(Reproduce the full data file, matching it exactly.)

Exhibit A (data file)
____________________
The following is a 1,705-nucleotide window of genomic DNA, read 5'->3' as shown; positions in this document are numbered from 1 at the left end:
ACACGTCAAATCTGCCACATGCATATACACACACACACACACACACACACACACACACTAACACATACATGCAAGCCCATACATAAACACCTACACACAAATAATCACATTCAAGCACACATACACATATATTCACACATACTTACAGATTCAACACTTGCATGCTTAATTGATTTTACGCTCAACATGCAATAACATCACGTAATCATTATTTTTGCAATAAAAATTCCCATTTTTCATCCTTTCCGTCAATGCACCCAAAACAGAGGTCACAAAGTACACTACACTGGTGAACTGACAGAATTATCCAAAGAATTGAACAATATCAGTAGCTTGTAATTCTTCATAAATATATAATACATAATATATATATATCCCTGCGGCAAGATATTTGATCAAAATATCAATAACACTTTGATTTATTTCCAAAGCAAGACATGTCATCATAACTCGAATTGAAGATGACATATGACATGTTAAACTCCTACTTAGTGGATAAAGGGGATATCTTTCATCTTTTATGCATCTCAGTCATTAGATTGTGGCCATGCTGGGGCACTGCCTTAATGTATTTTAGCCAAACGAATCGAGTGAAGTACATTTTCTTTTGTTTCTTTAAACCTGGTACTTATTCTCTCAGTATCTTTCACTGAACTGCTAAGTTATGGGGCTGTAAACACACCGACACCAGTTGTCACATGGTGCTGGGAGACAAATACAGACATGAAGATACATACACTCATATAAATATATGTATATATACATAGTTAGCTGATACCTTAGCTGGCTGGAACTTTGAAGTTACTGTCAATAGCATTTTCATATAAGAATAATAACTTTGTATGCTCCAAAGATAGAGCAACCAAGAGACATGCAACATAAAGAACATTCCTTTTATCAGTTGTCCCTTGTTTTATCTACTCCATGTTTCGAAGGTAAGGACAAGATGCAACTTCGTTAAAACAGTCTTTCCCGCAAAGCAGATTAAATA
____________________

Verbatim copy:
The following is a 1,705-nucleotide window of genomic DNA, read 5'->3' as shown; positions in this document are numbered from 1 at the left end:
ACACGTCAAATCTGCCACATGCATATACACACACACACACACACACACACACACACACTAACACATACATGCAAGCCCATACATAAACACCTACACACAAATAATCACATTCAAGCACACATACACATATATTCACACATACTTACAGATTCAACACTTGCATGCTTAATTGATTTTACGCTCAACATGCAATAACATCACGTAATCATTATTTTTGCAATAAAAATTCCCATTTTTCATCCTTTCCGTCAATGCACCCAAAACAGAGGTCACAAAGTACACTACACTGGTGAACTGACAGAATTATCCAAAGAATTGAACAATATCAGTAGCTTGTAATTCTTCATAAATATATAATACATAATATATATATATCCCTGCGGCAAGATATTTGATCAAAATATCAATAACACTTTGATTTATTTCCAAAGCAAGACATGTCATCATAACTCGAATTGAAGATGACATATGACATGTTAAACTCCTACTTAGTGGATAAAGGGGATATCTTTCATCTTTTATGCATCTCAGTCATTAGATTGTGGCCATGCTGGGGCACTGCCTTAATGTATTTTAGCCAAACGAATCGAGTGAAGTACATTTTCTTTTGTTTCTTTAAACCTGGTACTTATTCTCTCAGTATCTTTCACTGAACTGCTAAGTTATGGGGCTGTAAACACACCGACACCAGTTGTCACATGGTGCTGGGAGACAAATACAGACATGAAGATACATACACTCATATAAATATATGTATATATACATAGTTAGCTGATACCTTAGCTGGCTGGAACTTTGAAGTTACTGTCAATAGCATTTTCATATAAGAATAATAACTTTGTATGCTCCAAAGATAGAGCAACCAAGAGACATGCAACATAAAGAACATTCCTTTTATCAGTTGTCCCTTGTTTTATCTACTCCATGTTTCGAAGGTAAGGACAAGATGCAACTTCGTTAAAACAGTCTTTCCCGCAAAGCAGATTAAATA